The Jan. 6 Commission promised big reveals, and Liz Cheney’s opening statement did not disappoint. One of two GOP representatives on the committee, Cheney laid out damning information about the behavior of members of her own caucus — including one by name: Rep. Scott Perry, of Pennsylvania.
Cheney recalled how, in the build up to Jan. 6., then-President Donald Trump sought to clean House at the Justice Department, which was refusing to help him advance his Big Lie that he’d been deprived of a rightful election victory by fraud and voting irregularities. (Cheney laid out a significant slate of evidence that not only was this a lie, but that Trump and his staff knew that it was a lie.)
As part of the effort to gain compliance from the Justice Department, Trump wanted to install a yes-man, Jeffrey Clark, as Acting Attorney General, in place of Jeffrey Rosen, who refused to meddle in the election results.
That gambit ultimately did not succeed. And Cheney, in her opening remarks, noted that Clark refused to testify before the committee, invoking his 5th amendment protections.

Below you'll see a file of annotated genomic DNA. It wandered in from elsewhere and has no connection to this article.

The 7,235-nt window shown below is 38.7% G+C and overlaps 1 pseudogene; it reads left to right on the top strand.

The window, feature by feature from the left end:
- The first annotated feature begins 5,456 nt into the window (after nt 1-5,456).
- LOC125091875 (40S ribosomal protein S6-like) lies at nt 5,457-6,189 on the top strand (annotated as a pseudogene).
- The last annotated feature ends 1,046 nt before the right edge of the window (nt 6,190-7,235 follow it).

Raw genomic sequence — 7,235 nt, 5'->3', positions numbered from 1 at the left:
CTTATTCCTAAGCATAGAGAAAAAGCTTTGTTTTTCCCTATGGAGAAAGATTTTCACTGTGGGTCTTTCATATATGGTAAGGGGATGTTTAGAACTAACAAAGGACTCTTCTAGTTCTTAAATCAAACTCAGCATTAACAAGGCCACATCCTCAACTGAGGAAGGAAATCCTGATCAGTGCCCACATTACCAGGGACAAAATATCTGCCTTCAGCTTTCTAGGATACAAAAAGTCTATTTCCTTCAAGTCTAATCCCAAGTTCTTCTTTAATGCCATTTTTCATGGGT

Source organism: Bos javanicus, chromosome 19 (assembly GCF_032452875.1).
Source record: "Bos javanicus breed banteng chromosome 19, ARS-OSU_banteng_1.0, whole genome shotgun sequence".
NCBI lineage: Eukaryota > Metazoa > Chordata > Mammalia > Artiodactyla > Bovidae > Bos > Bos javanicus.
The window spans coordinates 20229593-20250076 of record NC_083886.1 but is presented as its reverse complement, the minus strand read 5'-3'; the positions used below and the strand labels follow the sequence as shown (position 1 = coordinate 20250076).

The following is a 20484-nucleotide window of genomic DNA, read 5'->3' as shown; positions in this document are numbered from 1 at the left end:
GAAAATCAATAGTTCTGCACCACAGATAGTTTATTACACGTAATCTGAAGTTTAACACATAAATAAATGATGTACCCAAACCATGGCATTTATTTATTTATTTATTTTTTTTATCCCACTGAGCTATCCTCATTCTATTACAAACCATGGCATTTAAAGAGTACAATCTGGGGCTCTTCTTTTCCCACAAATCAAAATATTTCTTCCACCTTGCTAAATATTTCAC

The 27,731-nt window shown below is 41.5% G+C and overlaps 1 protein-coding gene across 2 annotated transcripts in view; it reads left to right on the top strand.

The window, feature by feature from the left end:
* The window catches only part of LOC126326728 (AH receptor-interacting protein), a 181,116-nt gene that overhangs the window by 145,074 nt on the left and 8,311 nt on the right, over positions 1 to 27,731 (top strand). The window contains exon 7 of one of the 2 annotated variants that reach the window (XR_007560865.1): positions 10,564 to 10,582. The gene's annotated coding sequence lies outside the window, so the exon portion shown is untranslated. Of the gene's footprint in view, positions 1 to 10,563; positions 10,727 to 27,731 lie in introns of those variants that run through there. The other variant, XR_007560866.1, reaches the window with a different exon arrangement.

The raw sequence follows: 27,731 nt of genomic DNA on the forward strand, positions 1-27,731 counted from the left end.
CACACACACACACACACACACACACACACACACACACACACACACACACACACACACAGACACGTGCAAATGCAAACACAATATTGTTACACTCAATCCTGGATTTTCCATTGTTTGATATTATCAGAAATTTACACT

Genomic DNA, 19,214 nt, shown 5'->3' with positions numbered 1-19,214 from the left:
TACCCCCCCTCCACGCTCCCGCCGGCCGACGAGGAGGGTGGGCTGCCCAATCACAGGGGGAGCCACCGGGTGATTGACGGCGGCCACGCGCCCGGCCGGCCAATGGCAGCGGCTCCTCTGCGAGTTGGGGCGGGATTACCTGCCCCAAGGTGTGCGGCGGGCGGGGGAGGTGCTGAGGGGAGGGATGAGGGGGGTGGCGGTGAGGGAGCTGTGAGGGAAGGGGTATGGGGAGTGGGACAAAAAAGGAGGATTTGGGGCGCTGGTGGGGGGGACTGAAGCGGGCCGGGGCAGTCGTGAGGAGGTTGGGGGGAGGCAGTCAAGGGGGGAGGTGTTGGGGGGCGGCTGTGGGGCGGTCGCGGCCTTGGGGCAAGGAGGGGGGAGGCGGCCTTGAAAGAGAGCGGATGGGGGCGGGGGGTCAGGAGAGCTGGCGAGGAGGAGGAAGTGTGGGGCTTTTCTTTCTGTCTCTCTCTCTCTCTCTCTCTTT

Cheney then alleged that a notable GOP lawmaker had similarly rebuffed the committee about his actions to support the house clearing at DOJ: “Rep. Scott Perry, who was also involved in trying to get Clark appointed as Attorney General,” Cheney said, “has refused to testify here.”
Cheney then dropped a bombshell, suggesting consciousness of guilt — not just by Perry but by other GOP representatives:
“As you will see, Rep. Perry contacted the White House in the weeks after Jan 6. to seek a presidential pardon,” she said. Cheney then added: “Multiple other Republican congressmen also sought presidential pardons for their roles in attempting to overturn the 2020 election.”
Watch the jaw-dropping exchange below:
Rep. Perry and multiple Republicans sought presidential pardons for the roles in trying to overturn the election according to Cheney pic.twitter.com/VDPUnkajfd
— Acyn (@Acyn) June 10, 2022